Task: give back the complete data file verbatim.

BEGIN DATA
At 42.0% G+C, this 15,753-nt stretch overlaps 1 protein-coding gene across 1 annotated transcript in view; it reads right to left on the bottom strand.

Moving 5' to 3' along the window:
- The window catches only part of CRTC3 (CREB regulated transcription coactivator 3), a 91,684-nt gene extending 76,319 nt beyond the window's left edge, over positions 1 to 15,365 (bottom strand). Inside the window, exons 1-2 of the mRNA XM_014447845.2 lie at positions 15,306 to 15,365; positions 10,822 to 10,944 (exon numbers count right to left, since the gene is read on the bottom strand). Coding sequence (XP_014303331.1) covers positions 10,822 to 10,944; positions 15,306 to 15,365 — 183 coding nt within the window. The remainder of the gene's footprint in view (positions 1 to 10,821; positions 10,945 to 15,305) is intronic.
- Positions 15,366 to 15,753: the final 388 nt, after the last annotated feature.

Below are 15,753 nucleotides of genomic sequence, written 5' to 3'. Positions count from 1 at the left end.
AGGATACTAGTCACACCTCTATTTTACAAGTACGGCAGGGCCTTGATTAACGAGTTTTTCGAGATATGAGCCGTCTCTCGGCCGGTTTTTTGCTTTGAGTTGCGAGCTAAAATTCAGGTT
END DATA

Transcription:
At 42.0% G+C, this 15,753-nt stretch overlaps 1 protein-coding gene across 1 annotated transcript in view; it reads right to left on the bottom strand.

Moving 5' to 3' along the window:
- The window catches only part of CRTC3 (CREB regulated transcription coactivator 3), a 91,684-nt gene extending 76,319 nt beyond the window's left edge, over positions 1 to 15,365 (bottom strand). Inside the window, exons 1-2 of the mRNA XM_014447845.2 lie at positions 15,306 to 15,365; positions 10,822 to 10,944 (exon numbers count right to left, since the gene is read on the bottom strand). Coding sequence (XP_014303331.1) covers positions 10,822 to 10,944; positions 15,306 to 15,365 — 183 coding nt within the window. The remainder of the gene's footprint in view (positions 1 to 10,821; positions 10,945 to 15,305) is intronic.
- Positions 15,366 to 15,753: the final 388 nt, after the last annotated feature.

Below are 15,753 nucleotides of genomic sequence, written 5' to 3'. Positions count from 1 at the left end.
AGGATACTAGTCACACCTCTATTTTACAAGTACGGCAGGGCCTTGATTAACGAGTTTTTCGAGATATGAGCCGTCTCTCGGCCGGTTTTTTGCTTTGAGTTGCGAGCTAAAATTCAGGTT